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Do I need to know grammar to learn a language?

Many potential language learners are put off by the thought of having to study the grammar of a new language. What are the reasons?

– You have never been trained in grammatical terminology, not even in your own language. Verbs, nouns, adjectives and adverbs are all one and the same to you. If you have been to school in the UK in the past twenty or thirty years, it is quite likely that you have not had much instruction in grammar, neither in your English classes nor in a foreign language class (that is, unless you have had classes in Latin or old Greek – in that case, you will certainly know your verbs and nouns!).

– Or, you HAVE been taught grammar. You have been taught it until it came out of your ears, until any creativity and joy of language was squeezed out of you. This is more likely if you didn’t go to school in the past thirty years, or if you went to school abroad.

So should you study grammar if you want to learn a foreign language? The answer is: well, maybe!

If you are studying the language  solely for basic communication – and by basic, I mean basic (predictable situations such as ordering a hotel room, buying a train ticket, introducing yourself to others, small talk) you can get a way with no or very little grammar. In these cases, it doesn’t matter if your grammar isn’t all the way correct. It is much more important that you are understood. Moreover, you can much relay on so called formulaic expressions or junks, i.e. set phrases that don’t change.

The situation is very different if you want to do a bit more with the language, for instance if you want to write texts that need to be accessible to others, and if you want to engage in any conversations in which you react flexibly to what others are saying (e.g. professional negotiations). In these cases, junks are not enough. Grammar will give you the building blocks to express, in speaking or writing, what you need to express.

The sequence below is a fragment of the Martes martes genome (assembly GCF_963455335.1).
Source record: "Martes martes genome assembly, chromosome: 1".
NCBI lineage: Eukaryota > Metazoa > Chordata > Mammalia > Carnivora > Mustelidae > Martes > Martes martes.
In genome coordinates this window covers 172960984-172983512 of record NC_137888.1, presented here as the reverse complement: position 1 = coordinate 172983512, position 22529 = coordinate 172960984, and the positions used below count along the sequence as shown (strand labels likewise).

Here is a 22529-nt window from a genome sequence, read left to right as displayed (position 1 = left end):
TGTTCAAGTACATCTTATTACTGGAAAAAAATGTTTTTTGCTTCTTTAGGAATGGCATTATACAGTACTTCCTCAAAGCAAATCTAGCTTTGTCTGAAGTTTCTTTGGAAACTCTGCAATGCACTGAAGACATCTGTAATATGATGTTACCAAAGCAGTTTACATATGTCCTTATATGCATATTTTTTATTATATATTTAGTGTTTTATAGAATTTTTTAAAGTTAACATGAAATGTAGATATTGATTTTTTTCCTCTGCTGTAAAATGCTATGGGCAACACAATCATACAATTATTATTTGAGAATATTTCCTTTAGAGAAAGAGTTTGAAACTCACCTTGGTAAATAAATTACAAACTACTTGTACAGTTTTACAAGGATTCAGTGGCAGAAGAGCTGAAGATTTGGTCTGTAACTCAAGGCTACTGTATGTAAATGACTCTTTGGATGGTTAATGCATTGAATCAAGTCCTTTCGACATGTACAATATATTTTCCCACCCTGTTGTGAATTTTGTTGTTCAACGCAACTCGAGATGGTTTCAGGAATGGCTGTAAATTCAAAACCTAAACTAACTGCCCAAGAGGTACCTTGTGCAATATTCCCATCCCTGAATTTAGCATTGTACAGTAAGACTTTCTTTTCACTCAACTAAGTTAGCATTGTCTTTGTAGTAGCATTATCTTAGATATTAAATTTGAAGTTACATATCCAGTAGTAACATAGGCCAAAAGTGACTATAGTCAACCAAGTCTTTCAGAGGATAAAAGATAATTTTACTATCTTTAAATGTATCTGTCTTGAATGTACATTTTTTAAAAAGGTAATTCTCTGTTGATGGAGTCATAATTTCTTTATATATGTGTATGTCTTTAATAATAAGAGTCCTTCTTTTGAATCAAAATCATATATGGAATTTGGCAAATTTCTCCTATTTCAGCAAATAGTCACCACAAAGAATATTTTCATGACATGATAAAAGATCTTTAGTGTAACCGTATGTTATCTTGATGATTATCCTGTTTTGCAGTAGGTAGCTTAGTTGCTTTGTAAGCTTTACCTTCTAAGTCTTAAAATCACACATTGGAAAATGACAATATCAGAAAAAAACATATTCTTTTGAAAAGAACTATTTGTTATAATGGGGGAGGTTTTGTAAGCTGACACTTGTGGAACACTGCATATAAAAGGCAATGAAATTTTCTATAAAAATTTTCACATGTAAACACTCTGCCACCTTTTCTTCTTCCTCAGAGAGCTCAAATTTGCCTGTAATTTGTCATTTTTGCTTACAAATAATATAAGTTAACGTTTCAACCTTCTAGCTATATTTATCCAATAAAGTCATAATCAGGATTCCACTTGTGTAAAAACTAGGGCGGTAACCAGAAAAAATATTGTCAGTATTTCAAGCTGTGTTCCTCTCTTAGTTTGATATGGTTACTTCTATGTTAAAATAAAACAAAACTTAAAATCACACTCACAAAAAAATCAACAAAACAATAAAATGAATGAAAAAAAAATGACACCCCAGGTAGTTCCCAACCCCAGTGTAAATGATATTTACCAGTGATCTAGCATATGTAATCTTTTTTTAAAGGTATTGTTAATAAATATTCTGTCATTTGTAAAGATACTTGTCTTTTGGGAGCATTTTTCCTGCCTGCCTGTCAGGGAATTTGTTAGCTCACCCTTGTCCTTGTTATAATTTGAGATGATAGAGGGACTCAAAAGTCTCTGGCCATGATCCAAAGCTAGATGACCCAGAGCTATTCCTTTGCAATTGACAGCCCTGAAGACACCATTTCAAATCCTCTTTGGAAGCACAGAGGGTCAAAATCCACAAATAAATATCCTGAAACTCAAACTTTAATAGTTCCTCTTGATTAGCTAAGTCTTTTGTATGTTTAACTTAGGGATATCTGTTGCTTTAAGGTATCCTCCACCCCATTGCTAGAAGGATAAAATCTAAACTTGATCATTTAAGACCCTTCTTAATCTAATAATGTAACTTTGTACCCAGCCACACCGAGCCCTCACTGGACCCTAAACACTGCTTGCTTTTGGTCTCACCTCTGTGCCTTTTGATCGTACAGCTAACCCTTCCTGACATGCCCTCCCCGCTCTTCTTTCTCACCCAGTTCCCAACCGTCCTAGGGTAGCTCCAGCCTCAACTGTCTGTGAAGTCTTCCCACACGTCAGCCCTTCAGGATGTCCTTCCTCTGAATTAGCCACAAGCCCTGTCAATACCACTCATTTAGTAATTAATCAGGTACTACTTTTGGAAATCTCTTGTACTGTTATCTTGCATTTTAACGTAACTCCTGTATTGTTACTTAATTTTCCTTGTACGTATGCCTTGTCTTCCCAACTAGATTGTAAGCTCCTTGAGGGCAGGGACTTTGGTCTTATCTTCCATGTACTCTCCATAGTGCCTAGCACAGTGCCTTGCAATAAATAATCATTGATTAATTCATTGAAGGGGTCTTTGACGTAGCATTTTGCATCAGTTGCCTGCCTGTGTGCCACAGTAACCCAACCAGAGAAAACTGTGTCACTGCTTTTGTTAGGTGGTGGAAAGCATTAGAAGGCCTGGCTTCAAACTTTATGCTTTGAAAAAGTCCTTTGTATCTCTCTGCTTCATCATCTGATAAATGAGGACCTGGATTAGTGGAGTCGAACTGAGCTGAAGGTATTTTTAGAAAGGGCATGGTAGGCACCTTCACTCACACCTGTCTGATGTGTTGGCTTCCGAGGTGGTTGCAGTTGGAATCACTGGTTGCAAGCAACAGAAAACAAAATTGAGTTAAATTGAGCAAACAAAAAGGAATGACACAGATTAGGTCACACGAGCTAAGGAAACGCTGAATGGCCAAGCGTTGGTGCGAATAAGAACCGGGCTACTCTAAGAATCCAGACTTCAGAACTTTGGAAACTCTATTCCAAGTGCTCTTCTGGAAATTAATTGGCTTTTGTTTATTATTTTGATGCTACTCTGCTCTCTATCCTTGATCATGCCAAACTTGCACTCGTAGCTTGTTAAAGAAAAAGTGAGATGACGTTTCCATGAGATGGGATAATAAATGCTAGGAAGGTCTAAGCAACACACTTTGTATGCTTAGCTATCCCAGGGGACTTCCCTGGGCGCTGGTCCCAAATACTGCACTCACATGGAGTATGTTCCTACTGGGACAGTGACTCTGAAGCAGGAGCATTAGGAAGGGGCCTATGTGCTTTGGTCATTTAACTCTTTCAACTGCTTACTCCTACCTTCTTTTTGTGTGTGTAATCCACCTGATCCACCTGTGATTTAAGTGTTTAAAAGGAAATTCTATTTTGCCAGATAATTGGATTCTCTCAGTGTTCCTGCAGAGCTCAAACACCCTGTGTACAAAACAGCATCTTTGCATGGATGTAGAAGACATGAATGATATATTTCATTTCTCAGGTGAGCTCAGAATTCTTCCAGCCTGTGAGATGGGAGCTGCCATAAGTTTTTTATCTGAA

If the thought of grammar still makes you sweat, don’t despair: this blog will, at times, take up different grammar topics and introduce you to those verbs, nouns and adjectives. And the adverbs. Also, good language teaching doesn’t treat grammar in isolation, but embeds it into meaningful communication, either oral or written.

 

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Language teaching methods

Our experiences of language learning are invariably shaped by how we have been taught. In this blog post, I will introduce various methods for language teaching that have been used through the ages. Do you recognize the one your teachers have (predominantly) used?

The grammar translation method: If your language learning has followed this method, your learning would have involved learning lots of target language rules. You would then have applied these rules to translating texts from the target language into your native language and vice versa. You would have given very few opportunities to actually speak and listen to the target language.